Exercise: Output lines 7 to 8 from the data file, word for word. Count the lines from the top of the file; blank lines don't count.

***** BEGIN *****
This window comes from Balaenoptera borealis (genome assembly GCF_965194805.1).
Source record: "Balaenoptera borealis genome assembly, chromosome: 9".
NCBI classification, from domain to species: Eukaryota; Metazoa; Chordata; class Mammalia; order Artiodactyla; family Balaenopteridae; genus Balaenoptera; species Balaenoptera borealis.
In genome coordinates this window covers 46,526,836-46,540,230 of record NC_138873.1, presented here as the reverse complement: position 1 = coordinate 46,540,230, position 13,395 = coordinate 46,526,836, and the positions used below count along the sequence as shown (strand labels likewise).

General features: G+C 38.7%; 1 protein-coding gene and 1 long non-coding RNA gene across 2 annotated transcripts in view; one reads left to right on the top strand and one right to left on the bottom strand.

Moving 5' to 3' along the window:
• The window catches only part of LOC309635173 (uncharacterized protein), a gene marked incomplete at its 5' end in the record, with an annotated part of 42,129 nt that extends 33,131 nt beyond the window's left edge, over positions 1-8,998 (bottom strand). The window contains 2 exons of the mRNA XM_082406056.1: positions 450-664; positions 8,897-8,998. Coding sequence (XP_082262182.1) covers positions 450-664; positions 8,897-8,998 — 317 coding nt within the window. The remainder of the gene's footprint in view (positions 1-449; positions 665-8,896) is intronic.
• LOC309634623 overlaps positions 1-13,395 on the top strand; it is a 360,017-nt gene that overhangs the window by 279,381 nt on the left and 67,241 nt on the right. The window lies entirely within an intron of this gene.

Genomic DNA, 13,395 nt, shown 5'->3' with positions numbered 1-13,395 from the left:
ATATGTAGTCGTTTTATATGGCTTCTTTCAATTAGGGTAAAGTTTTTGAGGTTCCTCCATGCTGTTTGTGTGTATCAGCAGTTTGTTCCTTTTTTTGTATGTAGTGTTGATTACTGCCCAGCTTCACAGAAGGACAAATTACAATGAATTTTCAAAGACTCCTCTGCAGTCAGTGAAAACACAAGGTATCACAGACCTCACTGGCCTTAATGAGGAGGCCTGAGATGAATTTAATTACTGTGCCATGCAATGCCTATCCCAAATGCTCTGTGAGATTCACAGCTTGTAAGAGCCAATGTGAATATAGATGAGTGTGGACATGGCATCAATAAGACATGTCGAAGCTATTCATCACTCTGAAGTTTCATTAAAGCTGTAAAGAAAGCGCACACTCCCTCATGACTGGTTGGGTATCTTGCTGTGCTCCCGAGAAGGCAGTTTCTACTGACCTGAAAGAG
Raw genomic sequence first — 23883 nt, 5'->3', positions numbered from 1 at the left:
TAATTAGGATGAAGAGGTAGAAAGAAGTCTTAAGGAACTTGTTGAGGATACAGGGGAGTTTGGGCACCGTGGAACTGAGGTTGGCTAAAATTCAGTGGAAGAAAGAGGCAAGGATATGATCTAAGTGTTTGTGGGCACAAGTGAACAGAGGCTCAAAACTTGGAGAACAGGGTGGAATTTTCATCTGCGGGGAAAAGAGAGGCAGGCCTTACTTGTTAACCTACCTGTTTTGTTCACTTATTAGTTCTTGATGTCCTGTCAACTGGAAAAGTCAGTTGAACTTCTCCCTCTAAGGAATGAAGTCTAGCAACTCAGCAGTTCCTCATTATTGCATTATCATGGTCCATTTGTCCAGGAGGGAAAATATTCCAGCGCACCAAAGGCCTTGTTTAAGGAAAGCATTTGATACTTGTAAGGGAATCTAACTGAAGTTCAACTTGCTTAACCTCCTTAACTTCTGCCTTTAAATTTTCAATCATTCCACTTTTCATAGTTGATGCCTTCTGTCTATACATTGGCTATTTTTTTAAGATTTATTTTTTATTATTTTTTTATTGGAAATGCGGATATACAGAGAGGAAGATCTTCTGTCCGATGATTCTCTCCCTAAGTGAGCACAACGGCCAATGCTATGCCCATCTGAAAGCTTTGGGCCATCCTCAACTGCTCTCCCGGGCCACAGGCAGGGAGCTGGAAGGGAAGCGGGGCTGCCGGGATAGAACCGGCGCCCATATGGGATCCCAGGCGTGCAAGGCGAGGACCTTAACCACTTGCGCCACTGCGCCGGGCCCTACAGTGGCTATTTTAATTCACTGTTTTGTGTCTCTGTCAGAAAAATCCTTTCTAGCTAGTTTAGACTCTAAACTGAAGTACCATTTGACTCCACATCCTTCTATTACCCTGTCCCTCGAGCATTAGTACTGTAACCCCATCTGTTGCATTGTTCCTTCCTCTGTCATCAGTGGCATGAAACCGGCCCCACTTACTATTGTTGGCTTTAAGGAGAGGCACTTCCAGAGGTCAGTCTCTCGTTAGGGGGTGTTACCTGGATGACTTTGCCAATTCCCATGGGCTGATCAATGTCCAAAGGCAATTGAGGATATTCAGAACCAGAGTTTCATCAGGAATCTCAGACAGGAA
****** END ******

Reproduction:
• The window catches only part of LOC309635173 (uncharacterized protein), a gene marked incomplete at its 5' end in the record, with an annotated part of 42,129 nt that extends 33,131 nt beyond the window's left edge, over positions 1-8,998 (bottom strand). The window contains 2 exons of the mRNA XM_082406056.1: positions 450-664; positions 8,897-8,998. Coding sequence (XP_082262182.1) covers positions 450-664; positions 8,897-8,998 — 317 coding nt within the window. The remainder of the gene's footprint in view (positions 1-449; positions 665-8,896) is intronic.
• LOC309634623 overlaps positions 1-13,395 on the top strand; it is a 360,017-nt gene that overhangs the window by 279,381 nt on the left and 67,241 nt on the right. The window lies entirely within an intron of this gene.